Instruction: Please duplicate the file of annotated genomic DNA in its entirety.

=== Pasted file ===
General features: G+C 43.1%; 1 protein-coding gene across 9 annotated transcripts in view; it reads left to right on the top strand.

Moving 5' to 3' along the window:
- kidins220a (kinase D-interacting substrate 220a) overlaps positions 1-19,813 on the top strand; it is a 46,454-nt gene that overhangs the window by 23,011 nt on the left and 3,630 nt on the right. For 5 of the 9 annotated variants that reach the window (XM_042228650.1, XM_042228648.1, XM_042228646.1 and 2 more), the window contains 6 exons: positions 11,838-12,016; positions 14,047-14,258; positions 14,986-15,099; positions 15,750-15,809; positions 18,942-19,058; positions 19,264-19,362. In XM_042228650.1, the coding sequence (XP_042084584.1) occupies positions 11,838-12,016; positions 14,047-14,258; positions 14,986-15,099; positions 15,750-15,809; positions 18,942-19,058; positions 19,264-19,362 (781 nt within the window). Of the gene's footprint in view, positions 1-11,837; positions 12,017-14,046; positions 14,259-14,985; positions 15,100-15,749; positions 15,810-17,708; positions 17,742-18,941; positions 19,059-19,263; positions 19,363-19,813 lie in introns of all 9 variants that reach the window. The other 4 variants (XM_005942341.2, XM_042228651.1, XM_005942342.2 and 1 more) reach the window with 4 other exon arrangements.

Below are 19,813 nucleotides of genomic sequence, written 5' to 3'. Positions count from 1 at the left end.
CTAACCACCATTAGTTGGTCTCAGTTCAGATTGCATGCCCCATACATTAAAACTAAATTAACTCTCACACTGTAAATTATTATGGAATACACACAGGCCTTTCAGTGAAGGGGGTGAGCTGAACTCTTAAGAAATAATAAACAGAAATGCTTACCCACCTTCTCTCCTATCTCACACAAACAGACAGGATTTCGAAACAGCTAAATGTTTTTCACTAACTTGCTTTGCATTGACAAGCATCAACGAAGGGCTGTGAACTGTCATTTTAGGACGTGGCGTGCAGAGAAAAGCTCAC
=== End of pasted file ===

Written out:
General features: G+C 43.1%; 1 protein-coding gene across 9 annotated transcripts in view; it reads left to right on the top strand.

Moving 5' to 3' along the window:
- kidins220a (kinase D-interacting substrate 220a) overlaps positions 1-19,813 on the top strand; it is a 46,454-nt gene that overhangs the window by 23,011 nt on the left and 3,630 nt on the right. For 5 of the 9 annotated variants that reach the window (XM_042228650.1, XM_042228648.1, XM_042228646.1 and 2 more), the window contains 6 exons: positions 11,838-12,016; positions 14,047-14,258; positions 14,986-15,099; positions 15,750-15,809; positions 18,942-19,058; positions 19,264-19,362. In XM_042228650.1, the coding sequence (XP_042084584.1) occupies positions 11,838-12,016; positions 14,047-14,258; positions 14,986-15,099; positions 15,750-15,809; positions 18,942-19,058; positions 19,264-19,362 (781 nt within the window). Of the gene's footprint in view, positions 1-11,837; positions 12,017-14,046; positions 14,259-14,985; positions 15,100-15,749; positions 15,810-17,708; positions 17,742-18,941; positions 19,059-19,263; positions 19,363-19,813 lie in introns of all 9 variants that reach the window. The other 4 variants (XM_005942341.2, XM_042228651.1, XM_005942342.2 and 1 more) reach the window with 4 other exon arrangements.

Below are 19,813 nucleotides of genomic sequence, written 5' to 3'. Positions count from 1 at the left end.
CTAACCACCATTAGTTGGTCTCAGTTCAGATTGCATGCCCCATACATTAAAACTAAATTAACTCTCACACTGTAAATTATTATGGAATACACACAGGCCTTTCAGTGAAGGGGGTGAGCTGAACTCTTAAGAAATAATAAACAGAAATGCTTACCCACCTTCTCTCCTATCTCACACAAACAGACAGGATTTCGAAACAGCTAAATGTTTTTCACTAACTTGCTTTGCATTGACAAGCATCAACGAAGGGCTGTGAACTGTCATTTTAGGACGTGGCGTGCAGAGAAAAGCTCAC